Latent Factor Models Based on Linear Total Correlation Explanation (CorEx)
Linear CorEx finds latent factors that are as informative as possible about relationships in the data. The approach is described in this paper: Low Complexity Gaussian Latent Factor Models and a Blessing of Dimensionality. This is useful for covariance estimation, clustering related variables, and dimensionality reduction, especially in the high-dimensional, under-sampled regime.
pip install linearcorex
Mathematically, the objective is to find factors, y, where y = W x and
x in R^n is the data and W is an m by n weight matrix. We are minimizing TC(X|Y) + TC(Y) where TC is the "total correlation" or multivariate mutual information. This objective is optimized when X's are independent after conditioning on Y's, and the Y's themselves are independent. Instead of heuristically upper bounding this objective as we do for discrete CorEx, we are able to optimize it exactly in the linear case. While this extension required assumptions of linearity, the advantage is that the code is pretty fast since it only relies on matrix algebra. In principle it could be further accelerated using GPUs.
Without further constraints, the optima of this objective may have an undesirable property: information about the X_i's can be stored "synergistically" in the latent factors. In other words, to predict a single variable you need to combine info from all the latent factors. Therefore, we add a constraint that the solutions should be non-synergistic (latent factors are individually informative about each variable X_i). This also recovers the property of the original lower bound formulation from AISTATS that each latent factor has a non-negative added contribution towards TC. Note that by default, we constrain solutions to eliminate synergy. But, you can turn it off by setting eliminate_synergy=False in the python API or -a from the command line. For making nice trees, it should be left on (e.g. for personality data or ADNI data).
To test the command line interface, try:
cd $INSTALL_DIRECTORY/linearcorex/ python vis_corex.py ../tests/data/test_big5.csv --layers=5,1 --verbose=1 --no_row_names -o big5 python vis_corex.py ../tests/data/adni_blood.csv --layers=30,5,1 --missing=-1e6 --verbose=1 -o adni python vis_corex.py ../tests/data/matrix.tcga_ov.geneset1.log2.varnorm.RPKM.txt --layers=30,5,1 --delimiter=' ' --verbose=1 --gaussianize="outliers" -o gene
Each of these examples generates pairwise plots of relationships and a graph.
The python API uses the sklearn conventions of fit/transform.
import linearcorex as lc import numpy as np out = lc.Corex(n_hidden=5, verbose=True) # A Corex model with 5 factors X = np.random.random((100, 50)) # Random data with 100 samples and 50 variables out.fit(X) # Fit the model on data y = out.transform(X) # Transform data into latent factors print(out.clusters) # See the clusters cov = out.get_covariance() # The covariance matrix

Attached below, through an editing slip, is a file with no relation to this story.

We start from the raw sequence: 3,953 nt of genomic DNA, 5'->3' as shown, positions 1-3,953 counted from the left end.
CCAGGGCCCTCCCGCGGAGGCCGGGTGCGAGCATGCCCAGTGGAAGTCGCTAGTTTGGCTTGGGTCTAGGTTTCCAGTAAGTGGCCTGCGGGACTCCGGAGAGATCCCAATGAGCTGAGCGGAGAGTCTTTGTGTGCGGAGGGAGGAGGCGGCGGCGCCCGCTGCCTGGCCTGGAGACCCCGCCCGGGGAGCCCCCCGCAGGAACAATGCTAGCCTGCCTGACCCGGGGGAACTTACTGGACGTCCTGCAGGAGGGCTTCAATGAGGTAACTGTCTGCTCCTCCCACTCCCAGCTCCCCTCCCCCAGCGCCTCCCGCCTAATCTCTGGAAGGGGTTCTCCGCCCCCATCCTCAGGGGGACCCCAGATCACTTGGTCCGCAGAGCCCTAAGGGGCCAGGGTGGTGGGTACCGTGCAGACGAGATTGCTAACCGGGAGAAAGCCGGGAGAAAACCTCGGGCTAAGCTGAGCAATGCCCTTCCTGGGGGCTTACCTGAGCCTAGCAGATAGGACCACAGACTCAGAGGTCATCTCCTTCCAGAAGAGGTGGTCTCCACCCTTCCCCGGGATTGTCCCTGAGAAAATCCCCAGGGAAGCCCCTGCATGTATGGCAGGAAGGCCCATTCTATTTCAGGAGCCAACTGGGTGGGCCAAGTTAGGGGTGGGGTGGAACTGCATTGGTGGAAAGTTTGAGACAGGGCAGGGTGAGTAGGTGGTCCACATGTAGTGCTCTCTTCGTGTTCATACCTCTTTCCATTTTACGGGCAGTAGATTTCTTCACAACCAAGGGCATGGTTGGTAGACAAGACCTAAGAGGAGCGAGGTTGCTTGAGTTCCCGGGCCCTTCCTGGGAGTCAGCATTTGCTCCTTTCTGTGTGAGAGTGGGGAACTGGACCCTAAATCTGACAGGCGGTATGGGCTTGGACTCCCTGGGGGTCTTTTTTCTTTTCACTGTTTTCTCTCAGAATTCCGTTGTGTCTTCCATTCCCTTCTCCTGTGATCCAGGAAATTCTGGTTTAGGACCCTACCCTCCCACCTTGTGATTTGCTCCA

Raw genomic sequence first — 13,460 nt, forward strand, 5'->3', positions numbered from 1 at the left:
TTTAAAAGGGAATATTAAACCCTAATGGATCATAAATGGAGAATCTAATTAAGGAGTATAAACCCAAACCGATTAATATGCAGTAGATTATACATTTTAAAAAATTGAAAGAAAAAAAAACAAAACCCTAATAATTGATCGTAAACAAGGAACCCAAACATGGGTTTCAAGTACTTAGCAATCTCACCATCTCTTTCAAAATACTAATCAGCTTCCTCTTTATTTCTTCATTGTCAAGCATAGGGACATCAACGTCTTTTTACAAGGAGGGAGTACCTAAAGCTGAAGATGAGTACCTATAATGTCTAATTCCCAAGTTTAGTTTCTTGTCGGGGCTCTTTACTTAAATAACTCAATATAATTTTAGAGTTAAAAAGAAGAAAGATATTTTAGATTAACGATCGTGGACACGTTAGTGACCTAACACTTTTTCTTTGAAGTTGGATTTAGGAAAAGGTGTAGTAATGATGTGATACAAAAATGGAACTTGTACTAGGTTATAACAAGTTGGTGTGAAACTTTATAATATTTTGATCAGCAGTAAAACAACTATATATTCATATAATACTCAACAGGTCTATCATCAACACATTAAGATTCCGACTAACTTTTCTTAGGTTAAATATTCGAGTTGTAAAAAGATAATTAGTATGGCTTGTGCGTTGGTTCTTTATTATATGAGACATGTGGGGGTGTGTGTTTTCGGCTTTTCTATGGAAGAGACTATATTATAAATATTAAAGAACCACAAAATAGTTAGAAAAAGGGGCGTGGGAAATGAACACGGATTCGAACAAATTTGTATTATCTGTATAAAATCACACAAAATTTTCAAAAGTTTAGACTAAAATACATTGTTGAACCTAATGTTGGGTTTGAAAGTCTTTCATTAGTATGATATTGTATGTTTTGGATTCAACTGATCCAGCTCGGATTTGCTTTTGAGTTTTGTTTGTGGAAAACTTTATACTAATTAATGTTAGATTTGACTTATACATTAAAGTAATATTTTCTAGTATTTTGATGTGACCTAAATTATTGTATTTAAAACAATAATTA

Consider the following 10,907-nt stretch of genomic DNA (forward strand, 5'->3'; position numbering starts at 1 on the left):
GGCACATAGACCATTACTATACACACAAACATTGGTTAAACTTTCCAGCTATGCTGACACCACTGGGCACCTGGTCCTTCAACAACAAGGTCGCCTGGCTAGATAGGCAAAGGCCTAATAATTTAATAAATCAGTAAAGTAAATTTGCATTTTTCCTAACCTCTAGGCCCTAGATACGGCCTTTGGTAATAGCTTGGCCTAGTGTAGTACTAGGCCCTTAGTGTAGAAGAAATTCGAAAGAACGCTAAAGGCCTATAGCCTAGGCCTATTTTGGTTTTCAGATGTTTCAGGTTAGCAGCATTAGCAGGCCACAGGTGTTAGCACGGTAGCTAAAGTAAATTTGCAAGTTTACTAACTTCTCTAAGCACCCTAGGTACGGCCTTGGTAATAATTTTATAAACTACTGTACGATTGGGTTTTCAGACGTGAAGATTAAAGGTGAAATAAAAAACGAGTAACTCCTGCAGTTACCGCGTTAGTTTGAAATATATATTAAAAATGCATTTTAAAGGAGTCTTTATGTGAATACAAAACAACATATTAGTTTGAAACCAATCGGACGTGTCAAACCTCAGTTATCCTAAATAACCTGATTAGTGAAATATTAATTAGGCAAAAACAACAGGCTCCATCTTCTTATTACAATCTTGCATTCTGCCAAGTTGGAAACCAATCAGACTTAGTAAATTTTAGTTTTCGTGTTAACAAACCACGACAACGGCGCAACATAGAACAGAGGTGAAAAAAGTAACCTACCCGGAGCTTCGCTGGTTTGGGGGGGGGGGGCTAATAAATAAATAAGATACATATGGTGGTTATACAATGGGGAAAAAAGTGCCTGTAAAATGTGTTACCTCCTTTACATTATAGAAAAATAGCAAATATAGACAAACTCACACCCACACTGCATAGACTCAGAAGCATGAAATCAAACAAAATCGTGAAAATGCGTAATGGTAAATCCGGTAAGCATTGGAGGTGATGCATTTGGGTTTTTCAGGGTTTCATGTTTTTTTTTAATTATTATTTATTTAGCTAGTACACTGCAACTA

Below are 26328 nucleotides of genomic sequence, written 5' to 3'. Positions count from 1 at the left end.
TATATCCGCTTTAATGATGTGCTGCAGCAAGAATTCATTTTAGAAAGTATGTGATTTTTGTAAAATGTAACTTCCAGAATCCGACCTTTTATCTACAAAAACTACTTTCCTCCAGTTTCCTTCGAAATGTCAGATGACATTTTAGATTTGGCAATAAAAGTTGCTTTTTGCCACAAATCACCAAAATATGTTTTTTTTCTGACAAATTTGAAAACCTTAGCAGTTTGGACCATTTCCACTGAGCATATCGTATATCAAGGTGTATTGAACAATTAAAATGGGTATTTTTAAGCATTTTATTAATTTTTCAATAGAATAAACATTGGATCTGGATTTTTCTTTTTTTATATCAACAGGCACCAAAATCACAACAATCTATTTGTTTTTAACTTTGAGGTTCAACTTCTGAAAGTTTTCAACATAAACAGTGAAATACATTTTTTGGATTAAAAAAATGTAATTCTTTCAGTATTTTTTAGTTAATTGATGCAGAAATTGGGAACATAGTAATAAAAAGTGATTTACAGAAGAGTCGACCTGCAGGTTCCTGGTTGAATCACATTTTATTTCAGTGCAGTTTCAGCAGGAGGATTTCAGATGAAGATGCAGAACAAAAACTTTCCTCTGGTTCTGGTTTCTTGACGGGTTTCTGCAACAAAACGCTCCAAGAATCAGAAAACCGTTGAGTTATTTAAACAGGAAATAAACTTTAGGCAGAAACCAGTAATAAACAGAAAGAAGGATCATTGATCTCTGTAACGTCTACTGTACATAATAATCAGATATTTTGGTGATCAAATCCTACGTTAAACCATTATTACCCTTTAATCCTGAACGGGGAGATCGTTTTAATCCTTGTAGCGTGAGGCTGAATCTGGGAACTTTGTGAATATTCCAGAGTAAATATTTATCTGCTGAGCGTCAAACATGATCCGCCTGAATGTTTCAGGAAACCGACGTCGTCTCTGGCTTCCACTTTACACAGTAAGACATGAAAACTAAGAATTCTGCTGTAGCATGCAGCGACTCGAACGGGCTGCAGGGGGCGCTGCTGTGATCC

Missing values can be specified, but are just imputed in a naive way.
See Sifting Common Info... and Maximally informative representations... for work building up to this method. The main paper describing the method is Low Complexity Gaussian Latent Factor Models and a Blessing of Dimensionality. The connections with the idea of "synergy" will be described in future work.
For Mac users:
To get the visualization of the hierarchy looking nice sometimes takes a little effort. To get graphs to compile correctly do the following. Using "brew" to install, you need to do "brew install gts" followed by "brew install --with-gts graphviz". The (hacky) way that the visualizations are produced is the following. The code, vis_corex.py, produces a text file called "graphs/graph.dot". This just encodes the edges between nodes in dot format. Then, the code calls a command line utility called sfdp that is part of graphviz,
sfdp graph.dot -Tpdf -Earrowhead=none -Nfontsize=12 -GK=2 -Gmaxiter=1000 -Goverlap=False -Gpack=True -Gpackmode=clust -Gsep=0.01 -Gsplines=False -o graph_sfdp.pdf
These dot files can also be opened with OmniGraffle if you would like to be able to manipulate them by hand. If you want, you can try to recompile graphs yourself with different options to make them look nicer. Or you can edit the dot files to get effects like colored nodes, etc.
For Ubuntu users:
Remove any existing installation with
conda uninstall graphviz. (If you did not install with Conda, you might need to do
sudo apt purge graphvizand/or
pip uninstall graphviz).
sudo apt install libgts-dev
sudo pkg-config --libs gts
sudo pkg-config --cflags gts
Navigate to directory containing download, and extract with
tar -xvf graphviz-2.40.1.tar.gz(or newer whatever the download is named.)
cdinto extracted folder (ie
cd graphviz-2.40.1) and run
sudo ./configure --with-gts
sudo makein the folder
sudo make installin the folder
Reinstall library using
pip install graphviz